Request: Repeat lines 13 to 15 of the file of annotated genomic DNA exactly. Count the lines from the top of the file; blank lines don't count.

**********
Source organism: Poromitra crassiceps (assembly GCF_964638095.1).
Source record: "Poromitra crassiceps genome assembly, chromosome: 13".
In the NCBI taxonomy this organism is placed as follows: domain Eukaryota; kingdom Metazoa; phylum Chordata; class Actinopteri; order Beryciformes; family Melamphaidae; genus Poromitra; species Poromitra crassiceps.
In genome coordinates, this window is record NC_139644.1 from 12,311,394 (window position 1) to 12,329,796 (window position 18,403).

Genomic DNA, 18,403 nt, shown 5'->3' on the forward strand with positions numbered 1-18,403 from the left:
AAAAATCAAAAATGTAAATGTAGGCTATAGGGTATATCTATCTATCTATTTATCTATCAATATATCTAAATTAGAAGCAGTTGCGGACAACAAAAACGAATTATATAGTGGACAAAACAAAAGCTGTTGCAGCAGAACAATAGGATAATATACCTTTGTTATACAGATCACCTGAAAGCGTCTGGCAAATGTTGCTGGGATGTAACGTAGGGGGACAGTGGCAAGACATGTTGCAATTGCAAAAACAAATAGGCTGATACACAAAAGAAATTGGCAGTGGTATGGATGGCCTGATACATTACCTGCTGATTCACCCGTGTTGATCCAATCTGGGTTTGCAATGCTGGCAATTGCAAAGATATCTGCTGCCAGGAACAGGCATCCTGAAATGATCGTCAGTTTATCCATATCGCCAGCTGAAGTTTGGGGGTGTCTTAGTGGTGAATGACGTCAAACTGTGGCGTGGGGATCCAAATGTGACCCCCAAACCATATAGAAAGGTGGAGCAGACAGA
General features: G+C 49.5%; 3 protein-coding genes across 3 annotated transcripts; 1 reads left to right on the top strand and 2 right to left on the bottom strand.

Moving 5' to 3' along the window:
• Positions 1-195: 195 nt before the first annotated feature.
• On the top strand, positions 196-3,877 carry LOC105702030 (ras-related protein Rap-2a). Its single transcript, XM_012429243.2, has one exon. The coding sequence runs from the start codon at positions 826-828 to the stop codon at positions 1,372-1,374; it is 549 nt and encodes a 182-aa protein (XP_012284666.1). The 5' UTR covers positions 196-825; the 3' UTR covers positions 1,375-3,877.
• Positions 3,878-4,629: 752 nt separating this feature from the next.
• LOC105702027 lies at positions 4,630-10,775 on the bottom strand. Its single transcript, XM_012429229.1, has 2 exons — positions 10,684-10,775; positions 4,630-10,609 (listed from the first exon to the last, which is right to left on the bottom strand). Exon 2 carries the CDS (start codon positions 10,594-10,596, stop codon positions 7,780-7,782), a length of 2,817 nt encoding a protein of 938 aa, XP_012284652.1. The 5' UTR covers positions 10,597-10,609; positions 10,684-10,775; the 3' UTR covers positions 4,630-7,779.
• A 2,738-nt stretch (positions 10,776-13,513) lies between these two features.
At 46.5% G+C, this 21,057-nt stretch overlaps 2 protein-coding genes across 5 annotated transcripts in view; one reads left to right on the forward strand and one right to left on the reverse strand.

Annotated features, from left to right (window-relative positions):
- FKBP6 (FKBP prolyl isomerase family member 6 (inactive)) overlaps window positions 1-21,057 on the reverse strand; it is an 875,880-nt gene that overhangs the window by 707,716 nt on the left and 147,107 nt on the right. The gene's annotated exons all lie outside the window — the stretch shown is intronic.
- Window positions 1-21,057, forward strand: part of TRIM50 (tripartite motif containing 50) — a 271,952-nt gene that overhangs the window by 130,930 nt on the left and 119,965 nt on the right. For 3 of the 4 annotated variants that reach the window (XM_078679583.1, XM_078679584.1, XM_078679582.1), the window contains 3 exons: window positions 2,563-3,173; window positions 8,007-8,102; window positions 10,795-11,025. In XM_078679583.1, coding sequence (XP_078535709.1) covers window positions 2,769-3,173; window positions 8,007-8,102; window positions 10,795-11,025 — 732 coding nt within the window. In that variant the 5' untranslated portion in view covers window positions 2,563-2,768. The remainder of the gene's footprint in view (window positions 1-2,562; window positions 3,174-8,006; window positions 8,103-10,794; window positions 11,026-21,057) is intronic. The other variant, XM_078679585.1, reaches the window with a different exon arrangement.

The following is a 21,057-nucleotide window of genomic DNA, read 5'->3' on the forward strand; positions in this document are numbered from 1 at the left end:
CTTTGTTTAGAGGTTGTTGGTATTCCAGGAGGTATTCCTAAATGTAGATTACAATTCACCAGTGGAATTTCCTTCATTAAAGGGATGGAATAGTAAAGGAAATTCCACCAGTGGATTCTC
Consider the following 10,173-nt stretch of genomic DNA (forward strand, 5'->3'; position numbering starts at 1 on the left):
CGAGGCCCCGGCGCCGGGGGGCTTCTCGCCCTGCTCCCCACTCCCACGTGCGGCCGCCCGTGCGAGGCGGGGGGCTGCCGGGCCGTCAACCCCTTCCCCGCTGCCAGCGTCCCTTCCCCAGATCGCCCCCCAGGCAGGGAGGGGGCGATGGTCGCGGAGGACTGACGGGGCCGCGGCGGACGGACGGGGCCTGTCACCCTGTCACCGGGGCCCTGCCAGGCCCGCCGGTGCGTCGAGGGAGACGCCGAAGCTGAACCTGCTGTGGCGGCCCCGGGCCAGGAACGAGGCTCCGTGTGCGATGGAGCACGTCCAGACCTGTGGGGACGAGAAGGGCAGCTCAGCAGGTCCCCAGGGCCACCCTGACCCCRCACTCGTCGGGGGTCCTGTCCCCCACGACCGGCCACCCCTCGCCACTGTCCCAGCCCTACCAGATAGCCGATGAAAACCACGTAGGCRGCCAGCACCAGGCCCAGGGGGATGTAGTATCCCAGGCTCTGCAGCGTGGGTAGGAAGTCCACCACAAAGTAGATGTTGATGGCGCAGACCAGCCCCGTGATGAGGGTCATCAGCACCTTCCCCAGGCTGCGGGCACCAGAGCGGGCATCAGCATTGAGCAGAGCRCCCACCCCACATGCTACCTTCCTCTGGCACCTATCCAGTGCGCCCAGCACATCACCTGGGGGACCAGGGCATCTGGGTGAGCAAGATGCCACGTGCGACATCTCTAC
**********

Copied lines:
• A 2,738-nt stretch (positions 10,776-13,513) lies between these two features.
At 46.5% G+C, this 21,057-nt stretch overlaps 2 protein-coding genes across 5 annotated transcripts in view; one reads left to right on the forward strand and one right to left on the reverse strand.

Annotated features, from left to right (window-relative positions):